Overlapping Opioid and Benzodiazepine Prescriptions in Chronic Pain: Rates and Related Outcomes
Of 517 patients, 127 participants (24.6%) had been prescribed both benzodiazepine and long-term opioids in the year after their diagnosis.
Concurrent use of benzodiazepines and long-term opioids was found in 25% of patients with chronic pain, as well as to be associated with elevated risk of falling and visiting the emergency department, in a study published in Pain Medicine.
To evaluate the correlates and odds of receiving prescriptions for both benzodiazepine and long-term opioids, researchers conducted a cross-sectional study of 517 patients (average age, 59.4 years) from 2 hospital sites who had prior-year musculoskeletal pain diagnoses and current long-term opioid prescriptions. They also sought to determine the likelihood of adverse outcomes related to co-prescription, such as falls and visits to the emergency department.
Of 517 patients, 127 participants (24.6%) had been prescribed both benzodiazepine and long-term opioids in the year after their diagnosis, with an average polypharmacy duration of 7.6 months. Participants who had been prescribed opioids plus benzodiazepines vs opioids alone were primarily women and had higher overall comorbidity scores (5.1 vs 4.2, respectively; P <.001).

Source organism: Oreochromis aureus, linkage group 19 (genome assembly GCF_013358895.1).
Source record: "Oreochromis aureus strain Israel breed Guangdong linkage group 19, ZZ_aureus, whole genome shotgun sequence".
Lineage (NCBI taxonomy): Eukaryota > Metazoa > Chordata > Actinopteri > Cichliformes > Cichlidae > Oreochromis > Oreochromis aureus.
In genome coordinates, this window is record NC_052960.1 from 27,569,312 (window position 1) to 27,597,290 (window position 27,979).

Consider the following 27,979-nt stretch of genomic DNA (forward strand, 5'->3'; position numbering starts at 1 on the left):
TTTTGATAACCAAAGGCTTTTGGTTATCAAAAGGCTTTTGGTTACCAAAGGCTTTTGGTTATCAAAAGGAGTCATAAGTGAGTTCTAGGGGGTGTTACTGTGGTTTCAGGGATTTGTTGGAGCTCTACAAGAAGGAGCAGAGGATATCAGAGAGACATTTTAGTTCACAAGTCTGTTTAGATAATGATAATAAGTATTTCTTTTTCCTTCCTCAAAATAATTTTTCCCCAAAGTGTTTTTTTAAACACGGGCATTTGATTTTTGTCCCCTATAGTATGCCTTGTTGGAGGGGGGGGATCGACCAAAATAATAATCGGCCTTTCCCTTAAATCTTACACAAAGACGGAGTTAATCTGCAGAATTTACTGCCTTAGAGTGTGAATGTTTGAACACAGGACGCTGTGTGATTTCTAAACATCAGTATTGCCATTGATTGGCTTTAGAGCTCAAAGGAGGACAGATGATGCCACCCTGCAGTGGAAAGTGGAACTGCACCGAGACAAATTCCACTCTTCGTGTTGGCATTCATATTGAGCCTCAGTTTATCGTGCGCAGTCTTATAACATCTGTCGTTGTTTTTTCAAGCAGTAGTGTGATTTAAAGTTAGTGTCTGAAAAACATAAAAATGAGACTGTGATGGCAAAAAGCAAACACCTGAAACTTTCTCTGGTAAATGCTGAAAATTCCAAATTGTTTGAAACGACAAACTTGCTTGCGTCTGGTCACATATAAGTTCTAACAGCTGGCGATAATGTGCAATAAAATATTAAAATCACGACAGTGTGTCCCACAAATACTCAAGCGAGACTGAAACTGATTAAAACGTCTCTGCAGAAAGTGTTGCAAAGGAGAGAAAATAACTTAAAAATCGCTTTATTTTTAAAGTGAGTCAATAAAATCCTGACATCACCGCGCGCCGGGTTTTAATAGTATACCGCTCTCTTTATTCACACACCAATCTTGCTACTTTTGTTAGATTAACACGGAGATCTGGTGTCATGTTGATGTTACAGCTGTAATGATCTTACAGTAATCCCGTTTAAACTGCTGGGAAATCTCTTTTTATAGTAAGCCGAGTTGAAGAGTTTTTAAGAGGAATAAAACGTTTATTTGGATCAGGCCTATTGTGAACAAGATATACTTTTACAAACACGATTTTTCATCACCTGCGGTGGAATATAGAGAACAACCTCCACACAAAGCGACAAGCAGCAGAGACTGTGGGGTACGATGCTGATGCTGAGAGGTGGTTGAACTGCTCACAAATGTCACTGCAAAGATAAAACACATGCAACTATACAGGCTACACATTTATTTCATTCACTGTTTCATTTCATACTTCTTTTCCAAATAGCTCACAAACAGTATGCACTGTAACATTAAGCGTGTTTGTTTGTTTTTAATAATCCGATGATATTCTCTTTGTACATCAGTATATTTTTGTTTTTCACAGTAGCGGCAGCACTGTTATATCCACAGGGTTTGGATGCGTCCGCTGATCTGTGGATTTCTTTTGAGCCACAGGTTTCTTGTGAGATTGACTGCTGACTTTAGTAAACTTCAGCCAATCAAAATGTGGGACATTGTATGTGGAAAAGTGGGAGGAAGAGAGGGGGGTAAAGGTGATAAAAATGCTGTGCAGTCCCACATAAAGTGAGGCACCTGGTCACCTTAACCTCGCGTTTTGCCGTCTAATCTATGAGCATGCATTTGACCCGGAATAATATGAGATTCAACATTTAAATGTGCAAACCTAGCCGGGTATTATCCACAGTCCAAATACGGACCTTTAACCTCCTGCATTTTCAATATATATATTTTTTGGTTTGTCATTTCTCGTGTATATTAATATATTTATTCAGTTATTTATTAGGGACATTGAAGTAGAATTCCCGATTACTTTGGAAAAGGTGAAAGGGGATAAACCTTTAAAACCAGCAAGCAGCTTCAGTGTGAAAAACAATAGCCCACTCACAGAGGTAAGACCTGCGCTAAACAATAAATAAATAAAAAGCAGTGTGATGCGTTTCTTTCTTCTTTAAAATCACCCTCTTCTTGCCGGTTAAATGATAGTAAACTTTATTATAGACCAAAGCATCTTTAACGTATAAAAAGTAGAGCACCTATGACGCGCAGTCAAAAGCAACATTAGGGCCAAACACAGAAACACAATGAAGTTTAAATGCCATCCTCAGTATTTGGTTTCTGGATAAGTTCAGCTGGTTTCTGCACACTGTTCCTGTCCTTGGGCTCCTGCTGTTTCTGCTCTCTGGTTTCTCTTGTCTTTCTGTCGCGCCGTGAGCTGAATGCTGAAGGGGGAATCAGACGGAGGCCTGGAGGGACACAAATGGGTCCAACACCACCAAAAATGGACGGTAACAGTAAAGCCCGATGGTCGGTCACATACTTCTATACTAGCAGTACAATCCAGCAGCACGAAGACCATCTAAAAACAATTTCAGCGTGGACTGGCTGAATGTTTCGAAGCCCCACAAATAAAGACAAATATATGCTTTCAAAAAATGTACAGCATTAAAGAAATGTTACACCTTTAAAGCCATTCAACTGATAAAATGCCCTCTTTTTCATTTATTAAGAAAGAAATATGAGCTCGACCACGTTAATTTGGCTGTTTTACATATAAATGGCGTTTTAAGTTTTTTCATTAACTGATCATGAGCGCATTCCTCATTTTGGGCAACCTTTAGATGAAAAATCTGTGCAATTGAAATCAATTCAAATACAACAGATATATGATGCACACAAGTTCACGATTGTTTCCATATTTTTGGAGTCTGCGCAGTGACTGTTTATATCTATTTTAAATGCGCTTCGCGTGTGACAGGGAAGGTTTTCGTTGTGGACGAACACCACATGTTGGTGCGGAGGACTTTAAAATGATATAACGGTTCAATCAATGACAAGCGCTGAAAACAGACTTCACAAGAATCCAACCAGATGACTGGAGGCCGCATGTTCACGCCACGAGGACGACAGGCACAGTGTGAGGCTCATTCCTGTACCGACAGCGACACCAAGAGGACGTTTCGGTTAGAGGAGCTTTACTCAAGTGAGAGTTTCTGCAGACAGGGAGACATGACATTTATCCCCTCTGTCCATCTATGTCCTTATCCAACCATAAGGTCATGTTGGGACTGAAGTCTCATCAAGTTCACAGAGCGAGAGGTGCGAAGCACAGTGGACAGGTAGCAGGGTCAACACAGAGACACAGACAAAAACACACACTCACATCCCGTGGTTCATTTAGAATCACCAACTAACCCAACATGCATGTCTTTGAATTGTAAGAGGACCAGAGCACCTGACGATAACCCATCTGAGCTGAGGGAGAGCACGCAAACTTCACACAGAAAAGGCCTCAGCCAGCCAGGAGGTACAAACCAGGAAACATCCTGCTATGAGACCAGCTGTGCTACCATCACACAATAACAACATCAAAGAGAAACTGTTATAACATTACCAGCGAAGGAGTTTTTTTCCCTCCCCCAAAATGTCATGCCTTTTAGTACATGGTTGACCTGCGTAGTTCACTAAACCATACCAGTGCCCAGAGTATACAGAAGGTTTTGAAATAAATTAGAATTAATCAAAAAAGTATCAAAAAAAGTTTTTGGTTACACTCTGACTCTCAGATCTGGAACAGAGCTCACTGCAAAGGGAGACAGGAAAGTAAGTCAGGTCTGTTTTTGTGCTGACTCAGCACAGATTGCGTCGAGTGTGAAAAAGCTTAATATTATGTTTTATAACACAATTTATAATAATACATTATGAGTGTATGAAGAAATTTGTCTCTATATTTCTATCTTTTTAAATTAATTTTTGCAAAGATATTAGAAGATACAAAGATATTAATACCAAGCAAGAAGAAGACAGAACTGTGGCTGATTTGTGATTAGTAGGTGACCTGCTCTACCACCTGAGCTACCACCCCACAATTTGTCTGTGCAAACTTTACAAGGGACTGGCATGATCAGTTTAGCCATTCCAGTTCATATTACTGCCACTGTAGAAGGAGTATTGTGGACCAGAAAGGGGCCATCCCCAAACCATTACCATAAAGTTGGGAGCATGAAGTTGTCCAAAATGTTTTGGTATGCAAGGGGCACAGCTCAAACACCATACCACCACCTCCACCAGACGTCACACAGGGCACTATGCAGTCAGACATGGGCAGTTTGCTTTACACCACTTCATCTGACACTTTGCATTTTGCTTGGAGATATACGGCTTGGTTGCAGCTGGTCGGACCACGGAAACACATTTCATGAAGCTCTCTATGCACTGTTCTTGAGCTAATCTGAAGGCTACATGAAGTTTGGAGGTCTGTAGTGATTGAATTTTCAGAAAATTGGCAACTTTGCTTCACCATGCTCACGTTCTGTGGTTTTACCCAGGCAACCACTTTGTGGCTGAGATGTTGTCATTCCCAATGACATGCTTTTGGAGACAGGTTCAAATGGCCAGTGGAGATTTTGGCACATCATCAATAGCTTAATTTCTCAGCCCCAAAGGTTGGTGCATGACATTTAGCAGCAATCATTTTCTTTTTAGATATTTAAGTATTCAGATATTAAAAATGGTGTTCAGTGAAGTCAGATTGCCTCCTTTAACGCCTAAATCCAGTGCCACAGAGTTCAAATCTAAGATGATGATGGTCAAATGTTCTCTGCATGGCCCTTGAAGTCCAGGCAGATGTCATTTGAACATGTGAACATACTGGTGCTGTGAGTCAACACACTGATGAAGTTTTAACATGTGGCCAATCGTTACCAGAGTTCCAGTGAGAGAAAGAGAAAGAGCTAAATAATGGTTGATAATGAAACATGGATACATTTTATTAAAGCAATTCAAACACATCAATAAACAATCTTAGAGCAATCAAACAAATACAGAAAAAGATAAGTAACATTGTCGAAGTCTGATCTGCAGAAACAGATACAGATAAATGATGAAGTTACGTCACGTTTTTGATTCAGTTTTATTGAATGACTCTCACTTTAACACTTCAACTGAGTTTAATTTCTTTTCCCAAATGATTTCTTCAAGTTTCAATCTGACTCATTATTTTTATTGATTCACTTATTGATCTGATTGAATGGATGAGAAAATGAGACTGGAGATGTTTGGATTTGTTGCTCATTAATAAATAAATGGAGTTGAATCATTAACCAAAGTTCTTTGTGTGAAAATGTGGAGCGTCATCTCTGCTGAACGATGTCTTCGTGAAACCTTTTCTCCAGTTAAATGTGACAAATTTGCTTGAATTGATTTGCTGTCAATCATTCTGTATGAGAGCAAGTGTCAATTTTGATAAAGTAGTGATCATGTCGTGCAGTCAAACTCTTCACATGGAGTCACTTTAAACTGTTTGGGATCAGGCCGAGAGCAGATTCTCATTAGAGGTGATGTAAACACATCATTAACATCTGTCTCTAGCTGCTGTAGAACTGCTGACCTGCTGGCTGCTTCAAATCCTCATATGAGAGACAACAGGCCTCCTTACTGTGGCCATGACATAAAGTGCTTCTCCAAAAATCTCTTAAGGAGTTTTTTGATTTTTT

After controlling for confounding factors, the presence of a psychiatric diagnosis was found to be the only variable significantly associated with concurrent prescription of opioids and benzodiazepine. In this cohort, patients were more often prescribed both drugs if they had recently been diagnosed with anxiety disorder (adjusted odds ratio, 4.71; P <.001), posttraumatic stress disorder (adjusted odds ratio, 2.24; P =.019), or bipolar disorder (adjusted odds ratio, 3.82; P =.005).
Participants with prescriptions for both opioids and benzodiazepines vs opioids alone were found to experience 3.27 times more falls in the 3 months before the study (P <.001), and to be 1.66 times more likely to visit the emergency room in the year preceding the study period.
Study limitations include a low recruitment rate (<30%), with unenrolled patients in older age groups and men in the majority, and an inability to generalize results or evaluate overlapping use over time.
"Our study adds to growing evidence that individuals prescribed [long-term opioid therapy] not only commonly receive co-prescribed benzodiazepines," the researchers said, "but also have additional comorbidities and significant risk factors."
Yarborough BJH, et al. Correlates of benzodiazepine use and adverse outcomes among patients with chronic pain prescribed long-term opioid therapy [published online September 10, 2018]. Pain Med. doi: 10.1093/pm/pny179